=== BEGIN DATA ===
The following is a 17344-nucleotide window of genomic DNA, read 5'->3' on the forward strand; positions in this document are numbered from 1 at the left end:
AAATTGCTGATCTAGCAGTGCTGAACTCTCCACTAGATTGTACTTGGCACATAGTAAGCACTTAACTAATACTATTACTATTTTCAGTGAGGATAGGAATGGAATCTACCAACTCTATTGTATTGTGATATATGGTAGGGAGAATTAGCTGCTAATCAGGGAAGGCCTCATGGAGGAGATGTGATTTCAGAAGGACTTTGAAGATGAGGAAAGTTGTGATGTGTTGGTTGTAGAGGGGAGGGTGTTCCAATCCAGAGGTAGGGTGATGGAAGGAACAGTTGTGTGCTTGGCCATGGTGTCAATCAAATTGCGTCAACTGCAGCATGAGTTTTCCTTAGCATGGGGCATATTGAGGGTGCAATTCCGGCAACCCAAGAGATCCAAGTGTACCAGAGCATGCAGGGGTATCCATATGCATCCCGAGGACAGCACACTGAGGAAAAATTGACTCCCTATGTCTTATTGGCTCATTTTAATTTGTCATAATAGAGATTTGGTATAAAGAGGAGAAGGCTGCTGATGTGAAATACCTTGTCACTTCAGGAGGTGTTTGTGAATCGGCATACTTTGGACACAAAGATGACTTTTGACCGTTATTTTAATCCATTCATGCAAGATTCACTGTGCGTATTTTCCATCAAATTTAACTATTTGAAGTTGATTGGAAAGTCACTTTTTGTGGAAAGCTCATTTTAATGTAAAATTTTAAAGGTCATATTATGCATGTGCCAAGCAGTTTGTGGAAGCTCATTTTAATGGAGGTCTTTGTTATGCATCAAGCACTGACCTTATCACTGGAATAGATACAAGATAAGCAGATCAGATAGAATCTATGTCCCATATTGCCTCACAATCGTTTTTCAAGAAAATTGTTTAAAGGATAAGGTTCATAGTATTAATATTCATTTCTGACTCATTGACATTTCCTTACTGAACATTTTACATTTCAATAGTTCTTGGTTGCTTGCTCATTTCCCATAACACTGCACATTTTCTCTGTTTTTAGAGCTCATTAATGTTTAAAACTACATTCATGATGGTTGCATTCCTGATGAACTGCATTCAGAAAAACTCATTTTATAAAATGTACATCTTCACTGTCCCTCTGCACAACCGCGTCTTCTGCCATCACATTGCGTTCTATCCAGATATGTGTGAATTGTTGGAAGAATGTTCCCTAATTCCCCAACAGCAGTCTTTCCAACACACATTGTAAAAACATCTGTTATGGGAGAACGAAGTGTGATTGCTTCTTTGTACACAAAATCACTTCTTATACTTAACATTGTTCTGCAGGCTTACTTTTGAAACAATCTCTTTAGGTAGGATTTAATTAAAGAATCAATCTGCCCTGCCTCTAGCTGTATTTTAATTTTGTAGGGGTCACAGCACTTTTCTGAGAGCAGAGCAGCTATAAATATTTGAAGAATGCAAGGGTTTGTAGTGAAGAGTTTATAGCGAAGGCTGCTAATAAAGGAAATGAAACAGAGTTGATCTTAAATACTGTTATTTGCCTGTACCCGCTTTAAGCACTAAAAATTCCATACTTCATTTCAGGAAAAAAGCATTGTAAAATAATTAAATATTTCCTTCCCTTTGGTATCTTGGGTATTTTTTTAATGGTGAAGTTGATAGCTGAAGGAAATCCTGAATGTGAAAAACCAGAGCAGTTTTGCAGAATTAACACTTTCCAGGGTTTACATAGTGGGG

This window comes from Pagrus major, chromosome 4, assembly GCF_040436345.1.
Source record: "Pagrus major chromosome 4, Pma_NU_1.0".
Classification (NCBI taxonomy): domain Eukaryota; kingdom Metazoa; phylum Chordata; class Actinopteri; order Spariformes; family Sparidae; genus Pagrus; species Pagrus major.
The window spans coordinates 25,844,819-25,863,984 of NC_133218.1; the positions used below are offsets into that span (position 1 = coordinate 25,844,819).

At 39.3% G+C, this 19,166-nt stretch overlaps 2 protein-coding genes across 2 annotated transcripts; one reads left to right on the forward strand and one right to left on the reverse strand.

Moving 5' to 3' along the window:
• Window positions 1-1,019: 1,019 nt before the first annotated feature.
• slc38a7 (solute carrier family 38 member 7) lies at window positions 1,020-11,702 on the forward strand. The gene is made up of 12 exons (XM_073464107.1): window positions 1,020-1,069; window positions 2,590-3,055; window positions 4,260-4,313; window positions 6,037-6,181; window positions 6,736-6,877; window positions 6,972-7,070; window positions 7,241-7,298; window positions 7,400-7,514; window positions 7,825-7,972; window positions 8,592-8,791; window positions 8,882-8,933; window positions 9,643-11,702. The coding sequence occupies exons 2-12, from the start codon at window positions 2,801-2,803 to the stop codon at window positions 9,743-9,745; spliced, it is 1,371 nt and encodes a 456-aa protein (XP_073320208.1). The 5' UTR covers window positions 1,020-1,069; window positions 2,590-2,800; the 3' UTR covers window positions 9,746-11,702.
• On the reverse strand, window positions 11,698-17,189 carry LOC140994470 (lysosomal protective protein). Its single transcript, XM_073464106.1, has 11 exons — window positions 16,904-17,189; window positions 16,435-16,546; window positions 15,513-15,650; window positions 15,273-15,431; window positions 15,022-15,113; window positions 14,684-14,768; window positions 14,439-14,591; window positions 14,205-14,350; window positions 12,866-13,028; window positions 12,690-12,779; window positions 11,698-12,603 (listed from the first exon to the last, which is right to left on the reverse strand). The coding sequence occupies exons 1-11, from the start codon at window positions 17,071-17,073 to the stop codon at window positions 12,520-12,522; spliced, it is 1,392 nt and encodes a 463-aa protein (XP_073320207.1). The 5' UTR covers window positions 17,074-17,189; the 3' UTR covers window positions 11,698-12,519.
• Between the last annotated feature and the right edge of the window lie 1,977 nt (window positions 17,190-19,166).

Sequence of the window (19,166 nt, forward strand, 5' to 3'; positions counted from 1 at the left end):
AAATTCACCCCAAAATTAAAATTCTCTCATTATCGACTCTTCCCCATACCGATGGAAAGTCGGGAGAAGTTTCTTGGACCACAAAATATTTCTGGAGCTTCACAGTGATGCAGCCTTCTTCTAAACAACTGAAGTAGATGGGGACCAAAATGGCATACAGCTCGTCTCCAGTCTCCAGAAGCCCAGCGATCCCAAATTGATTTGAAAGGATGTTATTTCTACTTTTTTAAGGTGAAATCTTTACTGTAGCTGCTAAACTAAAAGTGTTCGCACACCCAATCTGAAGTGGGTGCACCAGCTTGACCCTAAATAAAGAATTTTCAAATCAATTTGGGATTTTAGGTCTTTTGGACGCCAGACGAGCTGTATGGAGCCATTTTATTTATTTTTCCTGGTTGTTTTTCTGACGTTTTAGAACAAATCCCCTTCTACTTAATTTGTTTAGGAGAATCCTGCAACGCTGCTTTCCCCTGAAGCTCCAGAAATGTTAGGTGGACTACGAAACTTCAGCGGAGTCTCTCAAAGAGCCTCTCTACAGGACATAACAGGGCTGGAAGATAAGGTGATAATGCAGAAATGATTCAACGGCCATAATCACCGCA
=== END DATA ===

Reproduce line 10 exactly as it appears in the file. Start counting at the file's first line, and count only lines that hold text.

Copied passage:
• slc38a7 (solute carrier family 38 member 7) lies at window positions 1,020-11,702 on the forward strand. The gene is made up of 12 exons (XM_073464107.1): window positions 1,020-1,069; window positions 2,590-3,055; window positions 4,260-4,313; window positions 6,037-6,181; window positions 6,736-6,877; window positions 6,972-7,070; window positions 7,241-7,298; window positions 7,400-7,514; window positions 7,825-7,972; window positions 8,592-8,791; window positions 8,882-8,933; window positions 9,643-11,702. The coding sequence occupies exons 2-12, from the start codon at window positions 2,801-2,803 to the stop codon at window positions 9,743-9,745; spliced, it is 1,371 nt and encodes a 456-aa protein (XP_073320208.1). The 5' UTR covers window positions 1,020-1,069; window positions 2,590-2,800; the 3' UTR covers window positions 9,746-11,702.